What do we mean when we say that NC Kayaks are handmade in the Pacific Northwest? We mean that we make all of the fiberglass components of your kayak in-house. We spray the gel coat, cut the fiberglass cloth and mat and then layup the fiberglass laminate by hand. Then we pull each part out of its mold and carefully inspect it – we take building your boat seriously. Finally, we prepare each piece for assembly and bond the parts into a finished kayak.
Step One: Prep the Molds
The first step is to prep and clean the molds. We differ from some other manufacturers in our philosophy about when in the process we should polish. We probably dedicate more time to our mold prep than the average manufacturer.
First, we use a chemical release and bring our molds to a high-gloss finish before we start to build each part. By polishing our molds, each part comes out of the mold with a smooth surface, requiring less polishing once we pull the part. Depending on how the last part pulled, each mold may require more or less time and attention as we prepare to spray the gel coat. Occasionally, we need to strip the mold of all the layers of release we’ve applied and re-release it to bring it back to production readiness.
Step Two: Spray the Gel Coat
Since the molds are a negative, the first thing into the mold is the outside of the kayak part. The gel coat is the outermost layer of the kayak, so the next step is to spray the gel coat. Gel coat is the hard, thin shell on a composite kayak. It provides UV protection and is harder than the laminate beneath it so it also protects against abrasion damage.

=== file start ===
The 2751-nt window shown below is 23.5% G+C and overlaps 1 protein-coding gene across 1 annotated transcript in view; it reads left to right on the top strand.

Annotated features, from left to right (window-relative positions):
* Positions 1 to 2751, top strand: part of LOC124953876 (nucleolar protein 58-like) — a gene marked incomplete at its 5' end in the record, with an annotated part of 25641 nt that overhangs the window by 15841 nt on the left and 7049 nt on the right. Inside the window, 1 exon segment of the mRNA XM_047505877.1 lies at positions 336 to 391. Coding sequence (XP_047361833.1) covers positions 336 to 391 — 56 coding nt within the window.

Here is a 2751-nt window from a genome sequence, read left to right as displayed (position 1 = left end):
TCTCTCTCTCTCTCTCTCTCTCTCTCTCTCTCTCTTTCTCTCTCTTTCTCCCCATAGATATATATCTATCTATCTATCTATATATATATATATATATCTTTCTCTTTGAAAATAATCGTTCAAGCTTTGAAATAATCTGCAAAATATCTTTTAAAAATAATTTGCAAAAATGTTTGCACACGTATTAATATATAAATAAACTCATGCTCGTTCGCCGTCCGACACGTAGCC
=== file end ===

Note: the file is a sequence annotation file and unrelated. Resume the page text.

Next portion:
We apply our gel coat with a High-Volume-Low-Pressure (HVLP) spray gun. Our spay gun allows us to get a nice, even coating on the mold. Once the gel coat is applied, it has to cure. In practical terms, that often means we have gel coating days and laminate days at the shop.
Step Three: Laminate & Wait
Our proprietary layup schedule uses multiple layers of thin fiberglass. This enables us to keep our kayaks light. We could build the kayak with fewer, thicker layers and it would be just as strong. But thicker layers need more resin to saturate the fiberglass, and most of the weight of a fiberglass kayak is the resin. So by spending more time applying more layers of thinner fiberglass, we can build a strong but light kayak.
Once the laminating is done, we need let the part cure again. This is not a step you want to rush. If we were to pull the part too soon, it could warp or spread. So we usually give the parts at least 2 days to cure. That can take longer in the winter, when the shop is colder.
Step Four: Pull and Inspect
Once a part has cured we pull it from the mold and inspect it. Gel coat can be temperamental to work with. It doesn’t like to be too thick or too thin. Also, if anything fell into the mold before or while it was being sprayed, it will be visible on the surface. Every once in awhile I have to remake a part because one of my eyelashes fell into the gel coat.
The vast majority of our kayaks are custom ordered and designed by our customers. We take pride in creating the kayak they have envisioned. Part of building your boat is carefully inspecting every part we make. If we need to, we’ll make the part again (and sometimes even a third time), until it’s right.
Building Your Boat: Two to Three Weeks
We generally say that it takes two to three weeks to build a kayak from scratch. The process is somewhat weather-dependent, though. Each of the chemicals we use has a range of temperatures that it can be used effectively, and our shop isn’t exactly climate-controlled. In the winter, it is sometimes too cold to spray gel coat or to laminate. Earlier this year, we had a cold snap with snow that put us out of production for a few days. Sometimes, it’s too hot to spray or laminate (looking at you, Heat Dome 2021).
Once we pull, polish, and inspect a part, we move to Phase 2: Preparing the Parts for Assembly (stay tuned for that post).